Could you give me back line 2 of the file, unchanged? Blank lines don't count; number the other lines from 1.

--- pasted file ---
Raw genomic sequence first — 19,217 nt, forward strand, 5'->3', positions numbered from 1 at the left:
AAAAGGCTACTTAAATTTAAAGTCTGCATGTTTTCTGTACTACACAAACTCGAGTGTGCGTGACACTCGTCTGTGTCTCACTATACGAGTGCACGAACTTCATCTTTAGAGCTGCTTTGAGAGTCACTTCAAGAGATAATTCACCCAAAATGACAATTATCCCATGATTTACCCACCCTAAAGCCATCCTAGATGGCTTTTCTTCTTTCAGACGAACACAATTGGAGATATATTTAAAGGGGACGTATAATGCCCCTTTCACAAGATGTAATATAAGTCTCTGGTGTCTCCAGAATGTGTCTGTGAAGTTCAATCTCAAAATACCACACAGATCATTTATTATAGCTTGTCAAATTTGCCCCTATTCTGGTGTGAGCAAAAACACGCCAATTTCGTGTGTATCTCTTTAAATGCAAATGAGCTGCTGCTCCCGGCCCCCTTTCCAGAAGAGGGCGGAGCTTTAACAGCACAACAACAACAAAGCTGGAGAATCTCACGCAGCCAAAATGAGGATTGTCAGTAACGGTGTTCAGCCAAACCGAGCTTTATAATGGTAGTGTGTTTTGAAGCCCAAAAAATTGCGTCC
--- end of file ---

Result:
AAAAGGCTACTTAAATTTAAAGTCTGCATGTTTTCTGTACTACACAAACTCGAGTGTGCGTGACACTCGTCTGTGTCTCACTATACGAGTGCACGAACTTCATCTTTAGAGCTGCTTTGAGAGTCACTTCAAGAGATAATTCACCCAAAATGACAATTATCCCATGATTTACCCACCCTAAAGCCATCCTAGATGGCTTTTCTTCTTTCAGACGAACACAATTGGAGATATATTTAAAGGGGACGTATAATGCCCCTTTCACAAGATGTAATATAAGTCTCTGGTGTCTCCAGAATGTGTCTGTGAAGTTCAATCTCAAAATACCACACAGATCATTTATTATAGCTTGTCAAATTTGCCCCTATTCTGGTGTGAGCAAAAACACGCCAATTTCGTGTGTATCTCTTTAAATGCAAATGAGCTGCTGCTCCCGGCCCCCTTTCCAGAAGAGGGCGGAGCTTTAACAGCACAACAACAACAAAGCTGGAGAATCTCACGCAGCCAAAATGAGGATTGTCAGTAACGGTGTTCAGCCAAACCGAGCTTTATAATGGTAGTGTGTTTTGAAGCCCAAAAAATTGCGTCC